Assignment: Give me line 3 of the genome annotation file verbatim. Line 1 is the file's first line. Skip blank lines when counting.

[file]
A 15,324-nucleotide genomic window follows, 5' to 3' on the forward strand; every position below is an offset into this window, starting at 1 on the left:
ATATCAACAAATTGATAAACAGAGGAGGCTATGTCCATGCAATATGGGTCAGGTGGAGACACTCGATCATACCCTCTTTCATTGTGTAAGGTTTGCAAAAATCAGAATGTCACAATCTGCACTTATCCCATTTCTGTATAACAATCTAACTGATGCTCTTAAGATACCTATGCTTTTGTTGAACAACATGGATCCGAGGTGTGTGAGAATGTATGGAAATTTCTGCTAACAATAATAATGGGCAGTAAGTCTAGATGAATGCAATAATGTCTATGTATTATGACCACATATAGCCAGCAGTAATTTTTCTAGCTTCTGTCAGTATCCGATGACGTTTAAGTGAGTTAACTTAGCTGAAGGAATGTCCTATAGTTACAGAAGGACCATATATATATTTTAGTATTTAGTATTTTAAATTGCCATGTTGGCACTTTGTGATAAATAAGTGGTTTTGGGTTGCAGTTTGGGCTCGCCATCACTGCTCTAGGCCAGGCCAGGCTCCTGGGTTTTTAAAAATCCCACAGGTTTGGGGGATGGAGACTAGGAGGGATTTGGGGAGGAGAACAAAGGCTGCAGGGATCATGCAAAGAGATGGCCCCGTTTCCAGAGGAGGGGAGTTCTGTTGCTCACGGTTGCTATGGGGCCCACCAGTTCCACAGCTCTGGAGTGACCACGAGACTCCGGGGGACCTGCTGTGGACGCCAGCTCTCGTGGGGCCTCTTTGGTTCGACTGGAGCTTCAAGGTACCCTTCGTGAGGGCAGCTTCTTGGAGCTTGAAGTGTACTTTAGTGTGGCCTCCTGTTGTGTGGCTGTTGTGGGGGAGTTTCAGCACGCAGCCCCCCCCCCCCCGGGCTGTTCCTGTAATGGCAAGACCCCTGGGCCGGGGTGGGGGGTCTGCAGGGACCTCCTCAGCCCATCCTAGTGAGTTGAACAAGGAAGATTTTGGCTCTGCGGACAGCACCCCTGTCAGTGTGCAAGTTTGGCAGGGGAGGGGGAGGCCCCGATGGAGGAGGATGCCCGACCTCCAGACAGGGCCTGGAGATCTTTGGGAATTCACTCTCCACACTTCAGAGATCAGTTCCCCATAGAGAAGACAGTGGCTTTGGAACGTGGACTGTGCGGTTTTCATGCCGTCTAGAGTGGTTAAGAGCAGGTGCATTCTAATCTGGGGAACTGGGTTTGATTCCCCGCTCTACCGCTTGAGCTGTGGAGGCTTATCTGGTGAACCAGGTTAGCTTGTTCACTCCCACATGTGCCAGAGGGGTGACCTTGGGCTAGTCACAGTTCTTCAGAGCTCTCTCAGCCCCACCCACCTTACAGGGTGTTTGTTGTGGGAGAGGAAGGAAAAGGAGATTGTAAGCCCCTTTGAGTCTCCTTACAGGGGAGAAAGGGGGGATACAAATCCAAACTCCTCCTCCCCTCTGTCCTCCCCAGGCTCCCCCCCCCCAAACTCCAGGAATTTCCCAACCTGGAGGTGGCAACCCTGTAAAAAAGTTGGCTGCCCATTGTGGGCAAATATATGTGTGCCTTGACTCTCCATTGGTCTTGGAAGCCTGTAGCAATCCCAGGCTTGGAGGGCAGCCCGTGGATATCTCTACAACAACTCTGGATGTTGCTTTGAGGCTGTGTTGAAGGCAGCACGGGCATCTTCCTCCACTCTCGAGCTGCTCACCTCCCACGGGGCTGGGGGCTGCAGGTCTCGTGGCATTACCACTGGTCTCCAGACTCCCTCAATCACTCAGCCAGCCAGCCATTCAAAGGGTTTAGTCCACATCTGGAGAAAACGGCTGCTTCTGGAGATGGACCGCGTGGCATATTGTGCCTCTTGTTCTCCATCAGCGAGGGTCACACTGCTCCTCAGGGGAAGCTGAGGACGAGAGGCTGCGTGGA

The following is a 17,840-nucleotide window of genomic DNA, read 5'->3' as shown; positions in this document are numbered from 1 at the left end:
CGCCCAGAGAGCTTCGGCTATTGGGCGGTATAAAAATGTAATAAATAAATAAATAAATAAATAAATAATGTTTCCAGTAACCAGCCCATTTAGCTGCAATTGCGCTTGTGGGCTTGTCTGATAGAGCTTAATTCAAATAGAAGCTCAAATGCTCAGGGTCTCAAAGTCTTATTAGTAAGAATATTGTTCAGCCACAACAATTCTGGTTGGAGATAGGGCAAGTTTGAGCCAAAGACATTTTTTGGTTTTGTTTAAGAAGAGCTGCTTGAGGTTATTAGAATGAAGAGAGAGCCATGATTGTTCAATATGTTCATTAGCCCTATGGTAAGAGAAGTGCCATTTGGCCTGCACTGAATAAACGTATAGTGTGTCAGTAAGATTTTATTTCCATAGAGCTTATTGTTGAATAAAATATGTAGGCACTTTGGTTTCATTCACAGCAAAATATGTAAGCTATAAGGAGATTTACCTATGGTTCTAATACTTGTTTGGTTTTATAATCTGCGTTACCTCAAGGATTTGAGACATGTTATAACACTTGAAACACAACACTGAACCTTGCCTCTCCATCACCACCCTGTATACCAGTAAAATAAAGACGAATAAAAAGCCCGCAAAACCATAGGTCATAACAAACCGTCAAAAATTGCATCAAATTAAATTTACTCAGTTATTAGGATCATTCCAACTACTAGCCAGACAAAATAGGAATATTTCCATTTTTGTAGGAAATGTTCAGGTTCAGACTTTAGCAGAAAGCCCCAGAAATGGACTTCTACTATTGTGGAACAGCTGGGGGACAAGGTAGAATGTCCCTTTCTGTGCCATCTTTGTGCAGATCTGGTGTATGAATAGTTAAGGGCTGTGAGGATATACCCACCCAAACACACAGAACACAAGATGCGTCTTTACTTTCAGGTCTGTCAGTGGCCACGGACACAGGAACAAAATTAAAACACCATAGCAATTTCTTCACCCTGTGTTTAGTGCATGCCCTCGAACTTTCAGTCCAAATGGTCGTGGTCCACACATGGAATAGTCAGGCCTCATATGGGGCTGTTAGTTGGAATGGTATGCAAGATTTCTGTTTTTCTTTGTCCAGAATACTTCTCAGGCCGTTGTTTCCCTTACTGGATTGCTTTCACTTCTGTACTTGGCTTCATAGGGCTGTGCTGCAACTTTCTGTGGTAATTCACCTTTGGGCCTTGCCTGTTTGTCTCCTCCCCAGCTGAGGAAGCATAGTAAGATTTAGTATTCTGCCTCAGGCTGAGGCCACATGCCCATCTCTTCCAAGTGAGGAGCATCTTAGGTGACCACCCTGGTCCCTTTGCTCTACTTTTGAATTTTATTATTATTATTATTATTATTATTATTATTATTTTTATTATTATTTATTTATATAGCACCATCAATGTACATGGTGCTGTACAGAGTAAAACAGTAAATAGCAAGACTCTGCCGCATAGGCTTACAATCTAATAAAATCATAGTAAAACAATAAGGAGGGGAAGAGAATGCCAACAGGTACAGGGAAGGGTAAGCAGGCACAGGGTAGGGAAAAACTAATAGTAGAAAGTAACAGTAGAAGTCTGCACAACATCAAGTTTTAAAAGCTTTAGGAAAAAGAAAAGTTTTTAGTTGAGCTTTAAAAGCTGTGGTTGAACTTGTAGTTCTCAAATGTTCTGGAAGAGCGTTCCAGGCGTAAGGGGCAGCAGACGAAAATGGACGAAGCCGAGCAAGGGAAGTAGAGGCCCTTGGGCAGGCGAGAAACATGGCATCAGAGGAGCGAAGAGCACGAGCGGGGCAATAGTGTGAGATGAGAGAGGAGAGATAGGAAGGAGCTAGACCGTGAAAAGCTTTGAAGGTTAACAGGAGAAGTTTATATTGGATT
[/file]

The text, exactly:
The following is a 17,840-nucleotide window of genomic DNA, read 5'->3' as shown; positions in this document are numbered from 1 at the left end: